I was talking to someone yesterday about changing the world. Changing the world is something that I believe we are called to do; or at least, it is a consequence of doing what we are called to do. Which is to follow Jesus.
When we follow Jesus, the world changes. Not all at once. Because the world isn’t a big mass of ‘all at once’, but is made of up people in families and communities. So, as we change, so our world changes. Like a virus, but a good one.
Is it still called a virus if it’s good?
The conversation began about being angry. My friend was angry about the situations adults can create for kids. Grrrr. It is enough to make you angry. But what do you do with that anger? Suppress it, ignore it, release it on the running track? Or do you allow your anger to show you your passion; and do you turn your passion into action.
If homelessness makes you angry, you’ve found you passion for the poor. If the treatment of people with mental health problem makes you angry, you’ve found your passion for the marginalised. If football makes you angry you need to get out more.
And so on.
But what’s the point? I can’t change the world. I am just me. Better to live my life, to be calm, to keep quiet. And if necessary, channel the anger into my running. Or my music. Or whatever.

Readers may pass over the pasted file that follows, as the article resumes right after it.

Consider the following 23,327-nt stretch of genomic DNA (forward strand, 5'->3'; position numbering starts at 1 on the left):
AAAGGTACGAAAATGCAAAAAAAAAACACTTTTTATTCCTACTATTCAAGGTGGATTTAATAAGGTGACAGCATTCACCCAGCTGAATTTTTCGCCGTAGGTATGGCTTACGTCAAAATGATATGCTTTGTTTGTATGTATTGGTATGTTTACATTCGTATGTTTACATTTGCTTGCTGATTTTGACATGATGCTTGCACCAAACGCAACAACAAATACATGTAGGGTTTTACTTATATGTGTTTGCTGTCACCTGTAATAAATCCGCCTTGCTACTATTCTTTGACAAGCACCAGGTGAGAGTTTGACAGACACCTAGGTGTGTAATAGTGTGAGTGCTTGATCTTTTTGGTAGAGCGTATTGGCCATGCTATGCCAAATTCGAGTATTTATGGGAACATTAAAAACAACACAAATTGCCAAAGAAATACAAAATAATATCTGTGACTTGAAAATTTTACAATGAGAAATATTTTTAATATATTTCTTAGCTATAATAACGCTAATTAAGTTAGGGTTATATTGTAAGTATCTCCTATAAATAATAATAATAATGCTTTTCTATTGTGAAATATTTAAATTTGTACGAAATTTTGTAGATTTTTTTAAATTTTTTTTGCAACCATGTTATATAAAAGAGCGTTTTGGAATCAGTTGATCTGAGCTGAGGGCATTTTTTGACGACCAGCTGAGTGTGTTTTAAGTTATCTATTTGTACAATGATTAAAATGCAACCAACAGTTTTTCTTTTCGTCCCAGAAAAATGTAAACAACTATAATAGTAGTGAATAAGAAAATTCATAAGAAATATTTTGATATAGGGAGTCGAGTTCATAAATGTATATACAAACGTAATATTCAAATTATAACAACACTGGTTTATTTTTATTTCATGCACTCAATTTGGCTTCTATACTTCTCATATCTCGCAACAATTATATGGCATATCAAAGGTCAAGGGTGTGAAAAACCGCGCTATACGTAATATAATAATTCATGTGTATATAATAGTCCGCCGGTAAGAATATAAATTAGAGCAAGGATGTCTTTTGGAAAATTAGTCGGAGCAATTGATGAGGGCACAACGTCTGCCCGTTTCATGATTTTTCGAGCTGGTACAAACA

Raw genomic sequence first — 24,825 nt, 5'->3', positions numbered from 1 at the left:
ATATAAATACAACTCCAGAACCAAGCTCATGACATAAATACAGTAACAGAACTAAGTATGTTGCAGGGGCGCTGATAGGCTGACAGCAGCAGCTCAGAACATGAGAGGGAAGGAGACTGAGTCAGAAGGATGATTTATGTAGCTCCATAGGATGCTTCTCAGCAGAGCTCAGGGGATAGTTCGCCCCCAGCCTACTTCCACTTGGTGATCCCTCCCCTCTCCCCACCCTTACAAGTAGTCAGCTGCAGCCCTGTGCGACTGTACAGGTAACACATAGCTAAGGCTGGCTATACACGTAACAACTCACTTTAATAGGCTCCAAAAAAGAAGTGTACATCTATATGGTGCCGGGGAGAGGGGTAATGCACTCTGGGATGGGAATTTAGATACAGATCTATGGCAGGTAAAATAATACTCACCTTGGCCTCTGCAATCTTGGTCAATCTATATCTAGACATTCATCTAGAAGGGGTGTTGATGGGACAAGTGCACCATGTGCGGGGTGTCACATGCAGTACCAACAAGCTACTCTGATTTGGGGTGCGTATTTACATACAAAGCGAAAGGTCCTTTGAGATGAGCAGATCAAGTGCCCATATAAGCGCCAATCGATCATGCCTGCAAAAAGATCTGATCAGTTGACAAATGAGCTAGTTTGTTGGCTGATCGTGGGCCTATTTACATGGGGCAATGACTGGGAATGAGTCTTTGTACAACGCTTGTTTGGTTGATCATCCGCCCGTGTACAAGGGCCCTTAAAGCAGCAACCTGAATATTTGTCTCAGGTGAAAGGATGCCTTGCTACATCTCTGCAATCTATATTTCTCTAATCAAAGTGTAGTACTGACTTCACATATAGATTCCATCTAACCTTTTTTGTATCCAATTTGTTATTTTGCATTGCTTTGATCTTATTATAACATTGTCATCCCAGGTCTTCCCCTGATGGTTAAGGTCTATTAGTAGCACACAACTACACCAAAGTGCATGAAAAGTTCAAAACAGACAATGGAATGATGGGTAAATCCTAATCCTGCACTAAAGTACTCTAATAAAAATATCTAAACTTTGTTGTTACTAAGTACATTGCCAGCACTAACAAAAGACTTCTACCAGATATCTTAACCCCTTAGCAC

But who does that benefit? Just me. Not the world. In this conversation I realised that I still believe we can change the world. Which is not a doe-eyed optimism that if we all stand in front of Bambi we’ll save her. But that being the change we want to see in the world (Ghandi said that, I wish it was Jesus) is a theological imperative. That means we absolutely have to. Because if God cares for me and wants to turn my life around then he cares for everyone. We are not meant to be saved and gather dust like an old piece of furniture.
If we follow Jesus and allow the Holy Spirit to grow fruit in us then we cannot be blind to the world around us. We cannot give more than God has already given. We cannot sit on our laurels (what are they?) and complain it’s too big a problem.
And I don’t believe this is a specialist branch of the Jesus movement called ‘activist Christianity’ which can be opted out of, any more than repentance or grace or being slightly fed up with Church can be opted out of.
So I do believe that we can change the world. Not on our own. The ‘we’ very much begins with God, revealed in Jesus and present by the Spirit. Present in us, whom he called his body. Of course it is a stupid idea and of course I don’t REALLY believe that me, I, Kevin Lewis, can change the world. On my own. But together we can. One starfish at a time.
Do I always feel it? No. Do I always want to be a part of it? No. Is it frustrating? Yes. Do I see changes? Yes.
Mostly importantly, is it true? Yes.